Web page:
Easter Childcare For Key Workers - Hubs to remain open over the spring break
3rd April 2020
Learning and childcare hubs for the children of key workers will remain open across Scotland over the Easter holidays.
The move will help support key workers in the NHS and other key sectors on the frontline of the response to coronavirus (COVID-19).
All of Scotland's local authorities will keep learning and childcare hubs open in their areas to support children and young people. The number of hubs that are open, and the types of support they provide, will vary between each council area in response to local demand.
Education Secretary John Swinney said:"I am very grateful to colleagues in education and childcare who are working so hard to deliver this service.
"Clearly these are unprecedented times and this will be a very different Easter holiday period for teachers and pupils across the country. I would like to thank all of those who have volunteered to provide support over this time.
"Our key workers are on the frontline of the response to coronavirus and it's only right that we do everything we possibly can to support them.
“By keeping learning and childcare hubs open in our local authorities, we can make sure children are safe and well looked-after while their parents are doing critical jobs helping our communities."
Councillors taking part in today's virtual Corporate Resources Committee were left in no doubt about the significant and serious impact COVID-19 continues to have on the budget of The Highland Council. The scale and immediacy of financial challenges to be faced were laid out in a report that modelled two different potential scenarios - in the ‘mid case' scenario, a budget gap of £65.7m is projected, and in the most severe, a potential gap of £96.9m is projected.
The Highland Council has reported a successful year end position for 2019-20 delivering £18M of a 3-year savings plan and an underspend of £7.526m. The Council's unearmarked reserves, which act as a general contingency against unforeseen events or to meet unbudgeted costs, stand at £15.451M at 31 March 2020, having almost doubled over the year due to the in-year budget surplus.
Extra cash in the pockets of low income families Eligible parents of children aged four and five are being encouraged to apply for financial support worth £250. The one-off £250 payment is currently open to eligible families with a child who was born between 1 March 2015 and 29 February 2016 and who is old enough to start primary one this year.
Works on the Inverness West Link Stage 2 were suspended on the 24 March 2020 following COVID-19 guidance from the Scottish Government. The Highland Council has been in dialogue with Contractors RJ McLeod and has agreed that essential works are required to begin to address safety issues but primarily the works to be undertaken are to provide for physical distancing and encourage active travel, walking, wheeling and cycling as part of, and to augment the successful Spaces for People project.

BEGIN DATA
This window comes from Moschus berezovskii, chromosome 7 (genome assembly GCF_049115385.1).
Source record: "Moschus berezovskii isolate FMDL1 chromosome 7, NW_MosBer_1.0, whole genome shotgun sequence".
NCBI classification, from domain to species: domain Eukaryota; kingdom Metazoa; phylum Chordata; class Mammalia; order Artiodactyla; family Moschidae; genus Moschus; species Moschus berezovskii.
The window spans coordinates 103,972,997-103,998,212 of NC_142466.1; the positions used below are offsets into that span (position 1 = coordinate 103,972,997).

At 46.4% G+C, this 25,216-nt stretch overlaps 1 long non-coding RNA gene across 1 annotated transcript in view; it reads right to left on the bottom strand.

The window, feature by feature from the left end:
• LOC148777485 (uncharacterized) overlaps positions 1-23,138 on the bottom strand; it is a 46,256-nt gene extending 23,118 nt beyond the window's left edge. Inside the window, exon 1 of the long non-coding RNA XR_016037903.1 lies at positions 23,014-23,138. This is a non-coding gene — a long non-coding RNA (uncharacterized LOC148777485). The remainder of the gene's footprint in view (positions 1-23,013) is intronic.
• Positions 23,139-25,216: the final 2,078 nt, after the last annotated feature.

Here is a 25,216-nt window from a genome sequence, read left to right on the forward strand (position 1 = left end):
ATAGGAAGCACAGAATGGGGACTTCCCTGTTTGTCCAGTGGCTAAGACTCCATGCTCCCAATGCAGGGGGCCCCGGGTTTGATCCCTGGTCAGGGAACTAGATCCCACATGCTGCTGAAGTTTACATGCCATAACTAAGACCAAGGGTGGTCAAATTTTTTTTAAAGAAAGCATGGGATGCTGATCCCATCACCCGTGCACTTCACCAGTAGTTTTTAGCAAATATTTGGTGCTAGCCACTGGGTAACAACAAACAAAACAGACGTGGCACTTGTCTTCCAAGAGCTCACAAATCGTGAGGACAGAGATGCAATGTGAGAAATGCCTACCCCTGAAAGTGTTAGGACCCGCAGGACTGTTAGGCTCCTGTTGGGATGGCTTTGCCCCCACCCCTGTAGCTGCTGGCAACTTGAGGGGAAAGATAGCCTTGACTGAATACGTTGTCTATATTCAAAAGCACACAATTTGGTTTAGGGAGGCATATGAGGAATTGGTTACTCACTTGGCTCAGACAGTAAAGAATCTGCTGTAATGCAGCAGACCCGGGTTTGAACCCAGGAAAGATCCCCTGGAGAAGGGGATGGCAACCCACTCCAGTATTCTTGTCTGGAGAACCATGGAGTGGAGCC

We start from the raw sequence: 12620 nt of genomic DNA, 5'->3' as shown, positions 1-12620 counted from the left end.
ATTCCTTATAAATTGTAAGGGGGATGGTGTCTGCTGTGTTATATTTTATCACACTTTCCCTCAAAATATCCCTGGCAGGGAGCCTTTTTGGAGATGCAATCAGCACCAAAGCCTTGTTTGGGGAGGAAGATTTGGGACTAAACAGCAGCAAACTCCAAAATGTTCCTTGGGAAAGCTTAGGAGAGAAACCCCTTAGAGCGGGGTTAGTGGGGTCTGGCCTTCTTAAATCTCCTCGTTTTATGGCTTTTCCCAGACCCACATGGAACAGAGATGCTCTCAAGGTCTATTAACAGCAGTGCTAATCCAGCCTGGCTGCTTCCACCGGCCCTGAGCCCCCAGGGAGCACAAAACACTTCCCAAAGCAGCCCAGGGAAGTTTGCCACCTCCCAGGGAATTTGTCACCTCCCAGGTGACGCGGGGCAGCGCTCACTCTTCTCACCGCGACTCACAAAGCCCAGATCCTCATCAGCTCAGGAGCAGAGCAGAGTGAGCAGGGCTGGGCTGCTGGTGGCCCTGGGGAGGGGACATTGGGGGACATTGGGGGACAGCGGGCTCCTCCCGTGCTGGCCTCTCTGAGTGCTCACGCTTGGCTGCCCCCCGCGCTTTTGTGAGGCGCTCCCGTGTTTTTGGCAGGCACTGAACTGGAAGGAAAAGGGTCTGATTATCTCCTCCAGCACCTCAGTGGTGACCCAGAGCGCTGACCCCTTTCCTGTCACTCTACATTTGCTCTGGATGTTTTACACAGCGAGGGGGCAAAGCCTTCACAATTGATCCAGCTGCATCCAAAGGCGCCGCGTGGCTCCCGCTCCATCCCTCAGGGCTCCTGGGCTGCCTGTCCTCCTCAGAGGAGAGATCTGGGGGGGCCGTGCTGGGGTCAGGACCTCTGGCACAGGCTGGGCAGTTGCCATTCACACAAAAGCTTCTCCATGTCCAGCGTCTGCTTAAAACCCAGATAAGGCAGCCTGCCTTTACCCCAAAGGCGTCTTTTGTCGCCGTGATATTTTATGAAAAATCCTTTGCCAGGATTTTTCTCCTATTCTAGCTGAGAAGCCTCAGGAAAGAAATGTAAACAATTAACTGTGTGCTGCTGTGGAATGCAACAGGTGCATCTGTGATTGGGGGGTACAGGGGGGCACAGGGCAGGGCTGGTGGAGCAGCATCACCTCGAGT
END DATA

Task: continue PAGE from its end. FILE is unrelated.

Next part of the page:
The COVID-19 small business and self-catering grant schemes, set up to help companies stay in business during the coronavirus crisis, have now paid out £59,628,750 to over 5500 Highland businesses. The Council has now processed 99% of the applications received since the grant schemes opened.
Blueprint for safe return to classes. Detailed guidance on practical measures to allow schools to re-open on 11 August has been published.
The Highland Council is assessing the implications of the First Minister's announcements made on the 21st May about the first stage relaxation of lockdown, concerning teachers and other education staff returning to the workplace during June to prepare for the return to school and settings on 11th August. Highland Council's Education Committee Chair, Cllr John Finlayson said: "The return to workplace and Highland schools for our Education staff will have to be undertaken carefully and gradually.
The Highland Council's Environmental Health Team is advising consumers to use their water wisely and check their private water supply systems for any signs of water leaks or risks of contamination. A private water supply is a property that does not have a Scottish Water mains water connection.
The Highland Council can now confirm which of the Household Waste Recycling Centres (HWRC) across the region will re-open from Monday 1st June 2020. A phased approach to re-opening the sites will be adopted with strict controls in place to help manage social distancing and to ensure the anticipated high number of visitors and volume of waste can be handled safely and efficiently.
The Highland Council's Housing Service currently operates an annual garden aid scheme, cutting grass in approximately 1,300 council house gardens. The Garden Aid service is for older or disabled tenants who don't have anyone to help them cut their grass.
[Printer Friendly Version]